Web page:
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Missouri Veto Session Brings Opportunity for Relationship Building with Lawmakers

Credit union leaders, staff and volunteers are invited to attend Missouri's annual Veto Session receptions on September 13-14. Veto session receptions offer an excellent opportunity to meet with state lawmakers - including members of leadership and key committees for credit unions - in a relaxed and fun setting.

Nearly 20 receptions and fundraisers featuring more than 50 lawmakers are planned, including three at Heartland Credit Union Association's (HCUA) Credit Union House in Jefferson City. The majority of events will be held the evening of September 13, within walking distance of Credit Union House.

For a full list of events, please click here.

If you would like to attend, or for additional information, please contact David Kent, 314-542-1343.

Credit Union House Set to Host Three Events During Veto Session

HCUA's Jefferson City office is scheduled to host three events for more than a dozen lawmakers on September 13. Here are the details of those events:

  • From 4:30 - 6:00 p.m. - Reps. Chuck Basye, Glen Kolkmeyer & Holly Rehder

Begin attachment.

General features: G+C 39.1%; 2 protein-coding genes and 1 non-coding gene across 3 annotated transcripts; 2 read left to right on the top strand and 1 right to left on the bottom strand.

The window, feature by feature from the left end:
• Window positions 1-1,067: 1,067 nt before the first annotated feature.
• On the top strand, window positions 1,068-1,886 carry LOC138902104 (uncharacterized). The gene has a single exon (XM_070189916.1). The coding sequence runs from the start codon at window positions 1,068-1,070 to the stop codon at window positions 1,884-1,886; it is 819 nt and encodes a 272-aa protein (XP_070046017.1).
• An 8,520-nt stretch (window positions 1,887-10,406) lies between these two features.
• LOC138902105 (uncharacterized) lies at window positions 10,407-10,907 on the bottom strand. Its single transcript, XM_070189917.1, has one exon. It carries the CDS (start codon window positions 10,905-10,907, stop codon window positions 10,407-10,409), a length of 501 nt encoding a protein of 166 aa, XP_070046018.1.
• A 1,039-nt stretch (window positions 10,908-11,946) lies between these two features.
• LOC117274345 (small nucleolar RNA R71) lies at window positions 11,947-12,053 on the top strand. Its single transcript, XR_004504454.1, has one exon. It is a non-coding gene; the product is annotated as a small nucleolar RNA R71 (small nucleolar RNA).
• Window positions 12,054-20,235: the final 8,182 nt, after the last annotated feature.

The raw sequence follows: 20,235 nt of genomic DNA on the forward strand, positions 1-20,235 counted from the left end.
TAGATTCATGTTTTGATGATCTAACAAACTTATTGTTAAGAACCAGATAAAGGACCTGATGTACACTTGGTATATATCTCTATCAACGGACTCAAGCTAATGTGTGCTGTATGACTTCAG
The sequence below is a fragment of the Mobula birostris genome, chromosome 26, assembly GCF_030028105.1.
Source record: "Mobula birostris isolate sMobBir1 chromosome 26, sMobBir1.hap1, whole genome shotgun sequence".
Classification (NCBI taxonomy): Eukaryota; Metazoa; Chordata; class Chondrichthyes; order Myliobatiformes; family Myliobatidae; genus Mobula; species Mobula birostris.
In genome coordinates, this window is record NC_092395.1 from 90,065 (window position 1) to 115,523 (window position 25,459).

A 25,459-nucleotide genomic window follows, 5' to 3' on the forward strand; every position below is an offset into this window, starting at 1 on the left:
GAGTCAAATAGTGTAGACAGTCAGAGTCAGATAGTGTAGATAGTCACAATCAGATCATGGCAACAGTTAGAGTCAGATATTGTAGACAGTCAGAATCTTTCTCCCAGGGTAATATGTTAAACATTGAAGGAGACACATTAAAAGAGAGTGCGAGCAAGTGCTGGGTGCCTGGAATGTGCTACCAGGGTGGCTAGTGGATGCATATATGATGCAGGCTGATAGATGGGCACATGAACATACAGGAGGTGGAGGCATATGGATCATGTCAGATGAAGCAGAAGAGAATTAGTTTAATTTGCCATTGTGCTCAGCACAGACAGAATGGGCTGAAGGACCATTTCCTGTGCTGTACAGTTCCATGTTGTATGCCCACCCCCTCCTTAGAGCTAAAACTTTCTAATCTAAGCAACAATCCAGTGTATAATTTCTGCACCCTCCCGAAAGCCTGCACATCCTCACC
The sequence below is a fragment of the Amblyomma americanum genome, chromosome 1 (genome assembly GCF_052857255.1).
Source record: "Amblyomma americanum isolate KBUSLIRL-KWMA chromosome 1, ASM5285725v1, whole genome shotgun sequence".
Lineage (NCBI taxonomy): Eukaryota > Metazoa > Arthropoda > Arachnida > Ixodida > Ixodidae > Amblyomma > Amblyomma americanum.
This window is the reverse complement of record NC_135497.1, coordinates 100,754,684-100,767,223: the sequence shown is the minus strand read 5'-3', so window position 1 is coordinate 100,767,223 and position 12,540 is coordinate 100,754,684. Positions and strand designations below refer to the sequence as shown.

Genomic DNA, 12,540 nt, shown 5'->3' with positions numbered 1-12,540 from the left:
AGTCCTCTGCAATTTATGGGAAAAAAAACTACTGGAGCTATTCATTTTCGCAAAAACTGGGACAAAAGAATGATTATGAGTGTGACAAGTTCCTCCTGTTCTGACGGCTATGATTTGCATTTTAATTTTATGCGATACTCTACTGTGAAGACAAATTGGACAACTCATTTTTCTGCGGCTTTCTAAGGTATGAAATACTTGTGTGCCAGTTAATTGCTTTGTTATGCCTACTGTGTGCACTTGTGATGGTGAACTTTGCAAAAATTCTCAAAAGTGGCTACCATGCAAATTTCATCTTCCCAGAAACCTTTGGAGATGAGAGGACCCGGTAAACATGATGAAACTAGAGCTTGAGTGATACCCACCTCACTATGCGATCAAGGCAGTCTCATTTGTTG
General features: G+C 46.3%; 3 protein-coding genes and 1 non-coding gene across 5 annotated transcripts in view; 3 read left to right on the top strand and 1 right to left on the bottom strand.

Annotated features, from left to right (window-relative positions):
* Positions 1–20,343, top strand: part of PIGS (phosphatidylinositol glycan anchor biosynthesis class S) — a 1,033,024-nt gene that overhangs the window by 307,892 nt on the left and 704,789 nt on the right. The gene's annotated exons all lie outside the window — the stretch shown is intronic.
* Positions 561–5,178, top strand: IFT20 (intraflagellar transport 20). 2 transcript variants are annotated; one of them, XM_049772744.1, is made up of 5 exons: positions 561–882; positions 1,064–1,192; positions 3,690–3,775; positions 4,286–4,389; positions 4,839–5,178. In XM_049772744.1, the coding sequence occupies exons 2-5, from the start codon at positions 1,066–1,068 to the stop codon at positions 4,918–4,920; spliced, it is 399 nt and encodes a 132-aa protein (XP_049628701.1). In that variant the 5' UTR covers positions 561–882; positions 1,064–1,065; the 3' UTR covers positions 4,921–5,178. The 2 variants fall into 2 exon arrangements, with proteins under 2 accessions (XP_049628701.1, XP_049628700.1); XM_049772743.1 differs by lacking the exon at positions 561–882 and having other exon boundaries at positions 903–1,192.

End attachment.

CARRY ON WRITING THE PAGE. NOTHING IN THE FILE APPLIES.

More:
• From 6:00 - 7:30 p.m. - Reps. Elijah Haahr, Jim Hansen, Elaine Gannon, Jim Neely & Donna Pfautsch
  • From 7:30 - 9:00 p.m. - Reps. Kurt Bahr, Justin Hill, Bart Korman, Chrissy Sommer, Bryan Spencer & John Wiemann

2016 Veto Session Features One Bill of Interest

A bill with potential impact to credit union operations is expected to be discussed during Veto Session. HB 1976, sponsored by Rep. Denny Hoskins (R-District 54), is intended to clarify a vehicle service contract refund may go to the entity that financed the purchase of the contract. The clarification is needed because current law is not clear on who should receive the refund. Credit unions often finance vehicle service contracts as part of the vehicle loan.

HB 1976 passed the House 122-29 and the Senate 29-3 during the Regular Session.

About Veto Session

The Missouri General Assembly returns to Jefferson City on Wednesday, September 14, for its annual Veto Session. Veto Session gives legislators a final opportunity to enact legislation despite the governor’s objections.

Governor Jay Nixon (D) vetoed 22 bills during the 2016 session. Of the vetoes, twenty will be eligible for veto override attempts. The other two vetoes – SB 586 dealing with public school funding (veto overridden) and HB 1891 pertaining to union dues (veto sustained) – were brought up for discussion during the Regular Session.

A two-thirds majority vote in both chambers is required to override a veto. This equates to 23 votes in the Senate and 109 votes in the House. Currently, the Senate has a 24-7 Republican majority with three vacancies, and the House has a 115-45 Republican majority.